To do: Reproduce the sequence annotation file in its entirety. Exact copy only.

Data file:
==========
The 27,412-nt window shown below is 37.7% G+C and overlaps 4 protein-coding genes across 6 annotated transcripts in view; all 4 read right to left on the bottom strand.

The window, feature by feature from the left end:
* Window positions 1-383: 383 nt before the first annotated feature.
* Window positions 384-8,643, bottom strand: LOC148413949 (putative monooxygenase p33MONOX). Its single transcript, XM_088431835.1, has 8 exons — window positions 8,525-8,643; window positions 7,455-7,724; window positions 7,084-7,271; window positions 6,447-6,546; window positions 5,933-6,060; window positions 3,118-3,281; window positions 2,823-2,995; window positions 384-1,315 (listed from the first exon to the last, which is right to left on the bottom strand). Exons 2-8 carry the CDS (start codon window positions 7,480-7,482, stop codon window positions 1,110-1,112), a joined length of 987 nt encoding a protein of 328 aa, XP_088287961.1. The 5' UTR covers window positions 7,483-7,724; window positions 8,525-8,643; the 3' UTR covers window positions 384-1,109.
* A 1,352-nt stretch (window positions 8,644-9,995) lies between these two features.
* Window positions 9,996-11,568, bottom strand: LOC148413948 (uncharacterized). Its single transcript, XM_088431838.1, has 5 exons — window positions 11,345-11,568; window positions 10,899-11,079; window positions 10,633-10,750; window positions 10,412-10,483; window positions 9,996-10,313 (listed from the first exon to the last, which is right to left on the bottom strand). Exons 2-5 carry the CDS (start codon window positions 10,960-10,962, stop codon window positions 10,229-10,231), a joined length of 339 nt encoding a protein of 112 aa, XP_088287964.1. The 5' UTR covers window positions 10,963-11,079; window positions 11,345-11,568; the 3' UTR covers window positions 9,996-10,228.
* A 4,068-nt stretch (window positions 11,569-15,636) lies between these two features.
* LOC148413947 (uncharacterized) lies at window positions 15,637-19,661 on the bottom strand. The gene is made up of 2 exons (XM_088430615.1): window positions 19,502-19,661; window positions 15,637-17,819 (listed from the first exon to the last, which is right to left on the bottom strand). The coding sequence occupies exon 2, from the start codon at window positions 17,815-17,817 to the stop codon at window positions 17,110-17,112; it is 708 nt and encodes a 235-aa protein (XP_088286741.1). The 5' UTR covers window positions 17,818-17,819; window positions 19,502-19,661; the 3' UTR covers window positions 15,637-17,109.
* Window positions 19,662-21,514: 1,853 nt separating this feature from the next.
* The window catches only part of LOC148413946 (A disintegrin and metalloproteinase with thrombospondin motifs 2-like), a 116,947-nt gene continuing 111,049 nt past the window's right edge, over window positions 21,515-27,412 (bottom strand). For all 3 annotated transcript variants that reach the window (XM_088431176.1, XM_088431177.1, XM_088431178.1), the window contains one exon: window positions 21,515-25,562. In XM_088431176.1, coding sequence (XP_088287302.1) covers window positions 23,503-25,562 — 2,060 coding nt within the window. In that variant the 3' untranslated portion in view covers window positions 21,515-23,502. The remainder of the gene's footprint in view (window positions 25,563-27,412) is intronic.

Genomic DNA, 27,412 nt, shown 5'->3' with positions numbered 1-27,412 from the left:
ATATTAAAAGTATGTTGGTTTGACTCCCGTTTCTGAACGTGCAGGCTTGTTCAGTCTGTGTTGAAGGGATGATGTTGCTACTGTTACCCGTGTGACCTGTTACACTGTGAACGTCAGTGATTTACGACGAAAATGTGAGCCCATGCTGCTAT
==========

The 27,412-nt window shown below is 37.7% G+C and overlaps 4 protein-coding genes across 6 annotated transcripts in view; all 4 read right to left on the bottom strand.

The window, feature by feature from the left end:
* Window positions 1-383: 383 nt before the first annotated feature.
* Window positions 384-8,643, bottom strand: LOC148413949 (putative monooxygenase p33MONOX). Its single transcript, XM_088431835.1, has 8 exons — window positions 8,525-8,643; window positions 7,455-7,724; window positions 7,084-7,271; window positions 6,447-6,546; window positions 5,933-6,060; window positions 3,118-3,281; window positions 2,823-2,995; window positions 384-1,315 (listed from the first exon to the last, which is right to left on the bottom strand). Exons 2-8 carry the CDS (start codon window positions 7,480-7,482, stop codon window positions 1,110-1,112), a joined length of 987 nt encoding a protein of 328 aa, XP_088287961.1. The 5' UTR covers window positions 7,483-7,724; window positions 8,525-8,643; the 3' UTR covers window positions 384-1,109.
* A 1,352-nt stretch (window positions 8,644-9,995) lies between these two features.
* Window positions 9,996-11,568, bottom strand: LOC148413948 (uncharacterized). Its single transcript, XM_088431838.1, has 5 exons — window positions 11,345-11,568; window positions 10,899-11,079; window positions 10,633-10,750; window positions 10,412-10,483; window positions 9,996-10,313 (listed from the first exon to the last, which is right to left on the bottom strand). Exons 2-5 carry the CDS (start codon window positions 10,960-10,962, stop codon window positions 10,229-10,231), a joined length of 339 nt encoding a protein of 112 aa, XP_088287964.1. The 5' UTR covers window positions 10,963-11,079; window positions 11,345-11,568; the 3' UTR covers window positions 9,996-10,228.
* A 4,068-nt stretch (window positions 11,569-15,636) lies between these two features.
* LOC148413947 (uncharacterized) lies at window positions 15,637-19,661 on the bottom strand. The gene is made up of 2 exons (XM_088430615.1): window positions 19,502-19,661; window positions 15,637-17,819 (listed from the first exon to the last, which is right to left on the bottom strand). The coding sequence occupies exon 2, from the start codon at window positions 17,815-17,817 to the stop codon at window positions 17,110-17,112; it is 708 nt and encodes a 235-aa protein (XP_088286741.1). The 5' UTR covers window positions 17,818-17,819; window positions 19,502-19,661; the 3' UTR covers window positions 15,637-17,109.
* Window positions 19,662-21,514: 1,853 nt separating this feature from the next.
* The window catches only part of LOC148413946 (A disintegrin and metalloproteinase with thrombospondin motifs 2-like), a 116,947-nt gene continuing 111,049 nt past the window's right edge, over window positions 21,515-27,412 (bottom strand). For all 3 annotated transcript variants that reach the window (XM_088431176.1, XM_088431177.1, XM_088431178.1), the window contains one exon: window positions 21,515-25,562. In XM_088431176.1, coding sequence (XP_088287302.1) covers window positions 23,503-25,562 — 2,060 coding nt within the window. In that variant the 3' untranslated portion in view covers window positions 21,515-23,502. The remainder of the gene's footprint in view (window positions 25,563-27,412) is intronic.

Genomic DNA, 27,412 nt, shown 5'->3' with positions numbered 1-27,412 from the left:
ATATTAAAAGTATGTTGGTTTGACTCCCGTTTCTGAACGTGCAGGCTTGTTCAGTCTGTGTTGAAGGGATGATGTTGCTACTGTTACCCGTGTGACCTGTTACACTGTGAACGTCAGTGATTTACGACGAAAATGTGAGCCCATGCTGCTAT